Health care for UAW retirees is looming as a major controversy in crucial bailout negotiations at General Motors.
The UAW wont accept further concessions on retiree health care costs unless GM creditors make substantial sacrifices to reduce GMs crushing debt burden, said a source familiar with the unions position.
Only eight days remain until GM and Chrysler LLC must file viability plans with the federal government. Those plans are supposed to include major cost-cutting sacrifices by all stakeholders.
Under the terms of a $13.4 billion emergency loan commitment, the federal government wants two-thirds of GMs debt exchanged for equity.
GM and government officials are meeting with bondholders and creditors in Detroit today to see whether the creditors will do so. Those creditors currently hold $45 billion worth of GM debt.
GM spokeswoman Julie Gibson declined to comment.
The UAW is insisting that the creditors make concessions, the source said. So far, the union thinks, it is the only party among bondholders, dealers and suppliers that has made major concessions to help GM keep its loans.
The government can call in the loans and put both GM and Chrysler in Chapter 11 bankruptcy if officials deem the viability plans inadequate. The union wants to avoid that outcome, the source said. But union officials think they cannot continue to bear a disproportionate share of the sacrifices.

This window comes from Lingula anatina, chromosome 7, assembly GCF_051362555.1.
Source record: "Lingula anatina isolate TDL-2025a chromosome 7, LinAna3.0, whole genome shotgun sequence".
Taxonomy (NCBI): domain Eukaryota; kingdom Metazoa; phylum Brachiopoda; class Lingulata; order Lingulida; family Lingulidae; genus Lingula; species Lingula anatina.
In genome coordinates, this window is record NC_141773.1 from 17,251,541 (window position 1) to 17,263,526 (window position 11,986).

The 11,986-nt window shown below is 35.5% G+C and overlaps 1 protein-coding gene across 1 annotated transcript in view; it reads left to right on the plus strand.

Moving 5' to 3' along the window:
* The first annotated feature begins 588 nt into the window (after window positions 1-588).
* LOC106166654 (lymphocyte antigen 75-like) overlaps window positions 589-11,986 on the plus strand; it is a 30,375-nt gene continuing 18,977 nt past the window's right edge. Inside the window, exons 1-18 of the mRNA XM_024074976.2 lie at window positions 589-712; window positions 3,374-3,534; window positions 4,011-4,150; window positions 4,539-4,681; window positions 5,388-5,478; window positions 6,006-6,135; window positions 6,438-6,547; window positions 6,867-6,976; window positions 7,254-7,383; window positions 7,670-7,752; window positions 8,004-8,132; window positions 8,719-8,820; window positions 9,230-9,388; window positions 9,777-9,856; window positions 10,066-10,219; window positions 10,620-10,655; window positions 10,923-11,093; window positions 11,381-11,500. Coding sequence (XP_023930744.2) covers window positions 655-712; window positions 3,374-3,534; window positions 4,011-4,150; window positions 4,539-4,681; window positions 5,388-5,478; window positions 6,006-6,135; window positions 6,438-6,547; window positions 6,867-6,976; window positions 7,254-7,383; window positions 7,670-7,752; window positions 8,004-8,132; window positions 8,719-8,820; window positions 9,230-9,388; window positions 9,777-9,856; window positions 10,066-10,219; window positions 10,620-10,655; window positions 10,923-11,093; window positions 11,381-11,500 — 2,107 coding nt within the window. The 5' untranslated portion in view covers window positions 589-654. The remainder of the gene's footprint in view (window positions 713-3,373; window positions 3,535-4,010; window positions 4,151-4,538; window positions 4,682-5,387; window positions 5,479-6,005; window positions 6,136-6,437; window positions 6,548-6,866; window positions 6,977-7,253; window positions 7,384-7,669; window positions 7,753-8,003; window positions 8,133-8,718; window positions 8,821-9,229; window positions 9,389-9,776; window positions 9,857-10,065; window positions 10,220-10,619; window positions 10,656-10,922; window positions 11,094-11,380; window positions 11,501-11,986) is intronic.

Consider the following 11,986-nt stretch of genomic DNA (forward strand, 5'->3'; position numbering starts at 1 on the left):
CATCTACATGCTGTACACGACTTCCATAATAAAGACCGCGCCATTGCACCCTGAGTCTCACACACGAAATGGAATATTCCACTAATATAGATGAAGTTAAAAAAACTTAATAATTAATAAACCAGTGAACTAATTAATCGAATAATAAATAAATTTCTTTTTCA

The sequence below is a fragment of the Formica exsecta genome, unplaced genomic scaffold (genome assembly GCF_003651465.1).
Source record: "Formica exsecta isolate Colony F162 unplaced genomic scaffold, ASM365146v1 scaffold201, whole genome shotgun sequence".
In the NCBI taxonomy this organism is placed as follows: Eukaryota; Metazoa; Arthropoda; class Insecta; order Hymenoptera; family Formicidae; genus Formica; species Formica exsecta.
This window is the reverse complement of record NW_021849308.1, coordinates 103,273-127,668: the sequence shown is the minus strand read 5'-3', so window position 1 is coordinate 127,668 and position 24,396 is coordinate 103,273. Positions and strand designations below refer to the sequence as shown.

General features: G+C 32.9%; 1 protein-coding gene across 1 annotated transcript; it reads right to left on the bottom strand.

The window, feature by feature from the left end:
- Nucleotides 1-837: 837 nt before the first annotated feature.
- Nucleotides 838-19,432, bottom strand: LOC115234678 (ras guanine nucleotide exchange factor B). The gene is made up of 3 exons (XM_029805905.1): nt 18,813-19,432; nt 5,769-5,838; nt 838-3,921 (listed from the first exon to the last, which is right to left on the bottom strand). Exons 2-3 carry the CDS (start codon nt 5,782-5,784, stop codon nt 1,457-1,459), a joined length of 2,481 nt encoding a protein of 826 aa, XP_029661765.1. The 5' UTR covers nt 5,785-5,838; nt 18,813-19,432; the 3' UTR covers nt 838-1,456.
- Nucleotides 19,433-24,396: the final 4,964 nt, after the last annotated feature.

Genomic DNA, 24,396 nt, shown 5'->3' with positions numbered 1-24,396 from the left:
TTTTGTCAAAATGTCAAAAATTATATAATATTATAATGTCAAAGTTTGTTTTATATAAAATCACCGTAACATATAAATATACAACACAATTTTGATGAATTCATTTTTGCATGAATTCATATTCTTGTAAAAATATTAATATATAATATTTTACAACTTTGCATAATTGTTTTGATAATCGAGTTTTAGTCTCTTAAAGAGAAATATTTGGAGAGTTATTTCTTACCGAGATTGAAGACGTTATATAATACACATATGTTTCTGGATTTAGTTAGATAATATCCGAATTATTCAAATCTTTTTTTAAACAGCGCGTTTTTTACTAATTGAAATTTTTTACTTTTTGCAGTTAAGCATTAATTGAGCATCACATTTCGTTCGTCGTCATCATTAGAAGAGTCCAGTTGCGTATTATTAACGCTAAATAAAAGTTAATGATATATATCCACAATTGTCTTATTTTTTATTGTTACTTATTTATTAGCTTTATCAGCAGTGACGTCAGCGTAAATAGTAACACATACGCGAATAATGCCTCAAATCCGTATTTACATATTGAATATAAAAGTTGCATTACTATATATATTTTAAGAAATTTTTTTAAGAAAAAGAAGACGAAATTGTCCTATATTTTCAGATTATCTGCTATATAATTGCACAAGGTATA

The debate centers on the UAWs retiree health care trusts, known as voluntary employee beneficiary associations. Under terms of the federal bailout, the UAW is supposed to accept GM stock in place of cash for half of the automakers $26 billion obligation to the health care trust.
Thats a big problem for UAW President Ron Gettelfinger, the source said.
Gettelfinger insists that the union already had swallowed a massive concession when it negotiated the VEBAs in 2005 and 2007, the source said. Together, those earlier agreements cut GMs UAW health care obligation from $50 billion to the $26 billion. Thats almost a 50 percent cut in three years.
Now the union is being asked to take risky GM equity for half the remaining $26 billion obligation. Thats an untenable sacrifice when other stakeholders havent even anted up yet, the source said.
Thats what Ron (Gettelfinger) means when he says the UAW has gone to first base, second and third to help GM when the others havent even entered the stadium, the source said. UAW spokeswoman Christine Moroski declined to comment for this story.
Whats more, the UAW last month agreed to end the Jobs Bank at the Detroit 3. Under the Jobs Bank, long-term idled workers collected about 95 percent of wages and benefits for not working.
The Jobs Bank could have cost GM alone up to $2.1 billion over the four-year life of its UAW contract signed in 2007, the contract shows.